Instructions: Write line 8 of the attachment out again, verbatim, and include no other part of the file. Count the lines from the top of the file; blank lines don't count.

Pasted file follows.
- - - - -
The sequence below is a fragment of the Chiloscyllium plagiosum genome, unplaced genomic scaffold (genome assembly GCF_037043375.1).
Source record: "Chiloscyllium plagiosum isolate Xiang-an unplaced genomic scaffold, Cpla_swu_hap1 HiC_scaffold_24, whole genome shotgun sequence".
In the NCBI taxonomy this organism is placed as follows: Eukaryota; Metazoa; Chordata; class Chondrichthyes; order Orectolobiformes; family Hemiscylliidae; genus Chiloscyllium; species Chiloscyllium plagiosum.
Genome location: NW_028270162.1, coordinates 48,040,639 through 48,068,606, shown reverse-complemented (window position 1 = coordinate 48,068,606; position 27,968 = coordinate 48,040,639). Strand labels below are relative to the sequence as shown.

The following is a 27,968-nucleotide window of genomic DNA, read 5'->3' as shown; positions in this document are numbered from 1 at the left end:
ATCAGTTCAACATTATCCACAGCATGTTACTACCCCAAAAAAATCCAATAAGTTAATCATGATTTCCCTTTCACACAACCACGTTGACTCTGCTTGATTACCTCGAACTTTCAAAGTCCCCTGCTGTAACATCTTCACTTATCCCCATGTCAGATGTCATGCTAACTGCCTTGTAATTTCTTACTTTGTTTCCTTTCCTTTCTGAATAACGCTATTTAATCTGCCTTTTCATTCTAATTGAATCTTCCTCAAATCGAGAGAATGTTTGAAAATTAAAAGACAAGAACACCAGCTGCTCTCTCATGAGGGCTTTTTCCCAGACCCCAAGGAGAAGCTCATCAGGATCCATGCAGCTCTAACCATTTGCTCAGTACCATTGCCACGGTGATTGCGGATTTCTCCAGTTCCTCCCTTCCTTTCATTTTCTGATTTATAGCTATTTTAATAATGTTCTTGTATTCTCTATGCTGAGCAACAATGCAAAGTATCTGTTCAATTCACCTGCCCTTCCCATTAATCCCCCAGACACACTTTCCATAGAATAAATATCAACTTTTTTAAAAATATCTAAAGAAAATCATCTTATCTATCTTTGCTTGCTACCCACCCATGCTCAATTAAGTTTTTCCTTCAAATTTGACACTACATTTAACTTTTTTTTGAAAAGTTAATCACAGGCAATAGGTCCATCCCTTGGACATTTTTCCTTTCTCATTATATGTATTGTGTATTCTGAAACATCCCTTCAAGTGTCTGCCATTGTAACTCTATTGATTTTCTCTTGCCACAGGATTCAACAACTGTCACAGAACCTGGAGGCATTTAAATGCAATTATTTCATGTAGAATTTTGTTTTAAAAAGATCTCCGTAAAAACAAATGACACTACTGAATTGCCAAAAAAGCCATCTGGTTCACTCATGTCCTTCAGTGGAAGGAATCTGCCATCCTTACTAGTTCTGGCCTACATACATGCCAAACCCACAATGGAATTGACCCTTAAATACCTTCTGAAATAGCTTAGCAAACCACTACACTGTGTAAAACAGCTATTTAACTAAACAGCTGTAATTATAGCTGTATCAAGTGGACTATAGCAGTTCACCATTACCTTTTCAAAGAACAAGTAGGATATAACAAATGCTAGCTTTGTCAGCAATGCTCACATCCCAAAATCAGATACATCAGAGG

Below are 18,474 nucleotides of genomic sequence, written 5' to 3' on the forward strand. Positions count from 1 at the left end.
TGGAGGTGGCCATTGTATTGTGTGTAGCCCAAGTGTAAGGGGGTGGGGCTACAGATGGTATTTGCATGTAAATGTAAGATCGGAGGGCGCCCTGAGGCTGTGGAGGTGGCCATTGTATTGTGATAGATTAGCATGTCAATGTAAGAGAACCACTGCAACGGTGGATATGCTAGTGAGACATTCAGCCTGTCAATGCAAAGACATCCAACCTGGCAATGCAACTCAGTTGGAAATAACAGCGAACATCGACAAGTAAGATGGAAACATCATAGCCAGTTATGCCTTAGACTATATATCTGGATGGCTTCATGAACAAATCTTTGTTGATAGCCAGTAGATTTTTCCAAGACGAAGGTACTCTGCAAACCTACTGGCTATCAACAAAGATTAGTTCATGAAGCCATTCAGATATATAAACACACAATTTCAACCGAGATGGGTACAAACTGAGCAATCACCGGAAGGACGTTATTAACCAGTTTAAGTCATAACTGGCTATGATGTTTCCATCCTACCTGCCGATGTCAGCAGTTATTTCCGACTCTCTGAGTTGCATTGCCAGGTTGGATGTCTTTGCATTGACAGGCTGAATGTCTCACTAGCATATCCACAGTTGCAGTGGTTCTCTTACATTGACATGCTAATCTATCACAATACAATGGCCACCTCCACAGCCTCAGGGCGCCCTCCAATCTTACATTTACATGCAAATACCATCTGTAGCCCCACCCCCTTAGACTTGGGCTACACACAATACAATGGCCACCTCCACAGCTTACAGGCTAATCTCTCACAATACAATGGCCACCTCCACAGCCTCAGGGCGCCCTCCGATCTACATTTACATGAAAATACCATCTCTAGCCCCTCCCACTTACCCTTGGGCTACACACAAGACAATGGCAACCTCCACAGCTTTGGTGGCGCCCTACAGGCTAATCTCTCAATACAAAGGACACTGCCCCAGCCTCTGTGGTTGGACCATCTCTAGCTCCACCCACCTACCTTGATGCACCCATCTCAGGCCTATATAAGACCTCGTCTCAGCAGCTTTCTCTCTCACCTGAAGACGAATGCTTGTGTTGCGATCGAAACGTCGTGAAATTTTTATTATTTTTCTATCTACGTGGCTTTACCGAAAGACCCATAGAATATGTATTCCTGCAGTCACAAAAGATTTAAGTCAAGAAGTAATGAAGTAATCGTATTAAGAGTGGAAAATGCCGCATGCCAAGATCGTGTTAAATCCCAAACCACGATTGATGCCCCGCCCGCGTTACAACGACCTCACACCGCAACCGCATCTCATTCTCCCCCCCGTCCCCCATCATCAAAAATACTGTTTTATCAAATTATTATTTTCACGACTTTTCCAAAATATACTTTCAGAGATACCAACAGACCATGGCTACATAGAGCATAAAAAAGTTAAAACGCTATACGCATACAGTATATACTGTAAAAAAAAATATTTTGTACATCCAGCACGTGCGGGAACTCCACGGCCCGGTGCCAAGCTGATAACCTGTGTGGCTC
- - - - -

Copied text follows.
TGGAGGTGGCCATTGTATTGTGTGTAGCCCAAGTGTAAGGGGGTGGGGCTACAGATGGTATTTGCATGTAAATGTAAGATCGGAGGGCGCCCTGAGGCTGTGGAGGTGGCCATTGTATTGTGATAGATTAGCATGTCAATGTAAGAGAACCACTGCAACGGTGGATATGCTAGTGAGACATTCAGCCTGTCAATGCAAAGACATCCAACCTGGCAATGCAACTCAGTTGGAAATAACAGCGAACATCGACAAGTAAGATGGAAACATCATAGCCAGTTATGCCTTAGACTATATATCTGGATGGCTTCATGAACAAATCTTTGTTGATAGCCAGTAGATTTTTCCAAGACGAAGGTACTCTGCAAACCTACTGGCTATCAACAAAGATTAGTTCATGAAGCCATTCAGATATATAAACACACAATTTCAACCGAGATGGGTACAAACTGAGCAATCACCGGAAGGACGTTATTAACCAGTTTAAGTCATAACTGGCTATGATGTTTCCATCCTACCTGCCGATGTCAGCAGTTATTTCCGACTCTCTGAGTTGCATTGCCAGGTTGGATGTCTTTGCATTGACAGGCTGAATGTCTCACTAGCATATCCACAGTTGCAGTGGTTCTCTTACATTGACATGCTAATCTATCACAATACAATGGCCACCTCCACAGCCTCAGGGCGCCCTCCAATCTTACATTTACATGCAAATACCATCTGTAGCCCCACCCCCTTAGACTTGGGCTACACACAATACAATGGCCACCTCCACAGCTTACAGGCTAATCTCTCACAATACAATGGCCACCTCCACAGCCTCAGGGCGCCCTCCGATCTACATTTACATGAAAATACCATCTCTAGCCCCTCCCACTTACCCTTGGGCTACACACAAGACAATGGCAACCTCCACAGCTTTGGTGGCGCCCTACAGGCTAATCTCTCAATACAAAGGACACTGCCCCAGCCTCTGTGGTTGGACCATCTCTAGCTCCACCCACCTACCTTGATGCACCCATCTCAGGCCTATATAAGACCTCGTCTCAGCAGCTTTCTCTCTCACCTGAAGACGAATGCTTGTGTTGCGATCGAAACGTCGTGAAATTTTTATTATTTTTCTATCTACGTGGCTTTACCGAAAGACCCATAGAATATGTATTCCTGCAGTCACAAAAGATTTAAGTCAAGAAGTAATGAAGTAATCGTATTAAGAGTGGAAAATGCCGCATGCCAAGATCGTGTTAAATCCCAAACCACGATTGATGCCCCGCCCGCGTTACAACGACCTCACACCGCAACCGCATCTCATTCTCCCCCCCGTCCCCCATCATCAAAAATACTGTTTTATCAAATTATTATTTTCACGACTTTTCCAAAATATACTTTCAGAGATACCAACAGACCATGGCTACATAGAGCATAAAAAAGTTAAAACGCTATACGCATACAGTATATACTGTAAAAAAAAATATTTTGTACATCCAGCACGTGCGGGAACTCCACGGCCCGGTGCCAAGCTGATAACCTGTGTGGCTC